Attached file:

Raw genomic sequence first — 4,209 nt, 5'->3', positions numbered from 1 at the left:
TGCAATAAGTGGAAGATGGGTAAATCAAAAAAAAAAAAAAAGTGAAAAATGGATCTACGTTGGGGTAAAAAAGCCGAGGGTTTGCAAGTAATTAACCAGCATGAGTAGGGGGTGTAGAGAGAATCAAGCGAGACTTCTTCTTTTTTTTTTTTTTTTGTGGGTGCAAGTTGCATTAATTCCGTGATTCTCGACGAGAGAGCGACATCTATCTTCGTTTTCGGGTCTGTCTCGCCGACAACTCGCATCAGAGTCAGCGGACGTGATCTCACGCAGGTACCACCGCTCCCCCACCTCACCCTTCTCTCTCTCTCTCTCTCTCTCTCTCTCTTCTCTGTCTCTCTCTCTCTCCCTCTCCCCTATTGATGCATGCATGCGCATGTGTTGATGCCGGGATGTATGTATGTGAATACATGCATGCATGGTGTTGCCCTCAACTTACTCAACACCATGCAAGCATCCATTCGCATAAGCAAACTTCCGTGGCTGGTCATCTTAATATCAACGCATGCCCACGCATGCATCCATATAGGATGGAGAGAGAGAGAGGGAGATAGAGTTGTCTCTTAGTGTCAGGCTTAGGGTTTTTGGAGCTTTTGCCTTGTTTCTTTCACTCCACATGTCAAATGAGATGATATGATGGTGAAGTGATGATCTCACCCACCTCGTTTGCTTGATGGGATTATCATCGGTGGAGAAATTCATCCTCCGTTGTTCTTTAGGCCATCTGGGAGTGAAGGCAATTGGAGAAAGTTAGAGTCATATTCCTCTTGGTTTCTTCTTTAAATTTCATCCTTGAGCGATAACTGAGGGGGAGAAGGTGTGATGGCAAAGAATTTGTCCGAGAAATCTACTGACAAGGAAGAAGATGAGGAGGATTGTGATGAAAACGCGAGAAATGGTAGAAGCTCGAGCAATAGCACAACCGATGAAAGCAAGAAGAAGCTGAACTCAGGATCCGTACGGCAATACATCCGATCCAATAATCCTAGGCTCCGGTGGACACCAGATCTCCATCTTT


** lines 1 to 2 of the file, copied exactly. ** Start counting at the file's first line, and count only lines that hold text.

Raw genomic sequence first — 4,209 nt, 5'->3', positions numbered from 1 at the left:
TGCAATAAGTGGAAGATGGGTAAATCAAAAAAAAAAAAAAAGTGAAAAATGGATCTACGTTGGGGTAAAAAAGCCGAGGGTTTGCAAGTAATTAACCAGCATGAGTAGGGGGTGTAGAGAGAATCAAGCGAGACTTCTTCTTTTTTTTTTTTTTTTGTGGGTGCAAGTTGCATTAATTCCGTGATTCTCGACGAGAGAGCGACATCTATCTTCGTTTTCGGGTCTGTCTCGCCGACAACTCGCATCAGAGTCAGCGGACGTGATCTCACGCAGGTACCACCGCTCCCCCACCTCACCCTTCTCTCTCTCTCTCTCTCTCTCTCTCTCTTCTCTGTCTCTCTCTCTCTCCCTCTCCCCTATTGATGCATGCATGCGCATGTGTTGATGCCGGGATGTATGTATGTGAATACATGCATGCATGGTGTTGCCCTCAACTTACTCAACACCATGCAAGCATCCATTCGCATAAGCAAACTTCCGTGGCTGGTCATCTTAATATCAACGCATGCCCACGCATGCATCCATATAGGATGGAGAGAGAGAGAGGGAGATAGAGTTGTCTCTTAGTGTCAGGCTTAGGGTTTTTGGAGCTTTTGCCTTGTTTCTTTCACTCCACATGTCAAATGAGATGATATGATGGTGAAGTGATGATCTCACCCACCTCGTTTGCTTGATGGGATTATCATCGGTGGAGAAATTCATCCTCCGTTGTTCTTTAGGCCATCTGGGAGTGAAGGCAATTGGAGAAAGTTAGAGTCATATTCCTCTTGGTTTCTTCTTTAAATTTCATCCTTGAGCGATAACTGAGGGGGAGAAGGTGTGATGGCAAAGAATTTGTCCGAGAAATCTACTGACAAGGAAGAAGATGAGGAGGATTGTGATGAAAACGCGAGAAATGGTAGAAGCTCGAGCAATAGCACAACCGATGAAAGCAAGAAGAAGCTGAACTCAGGATCCGTACGGCAATACATCCGATCCAATAATCCTAGGCTCCGGTGGACACCAGATCTCCATCTTT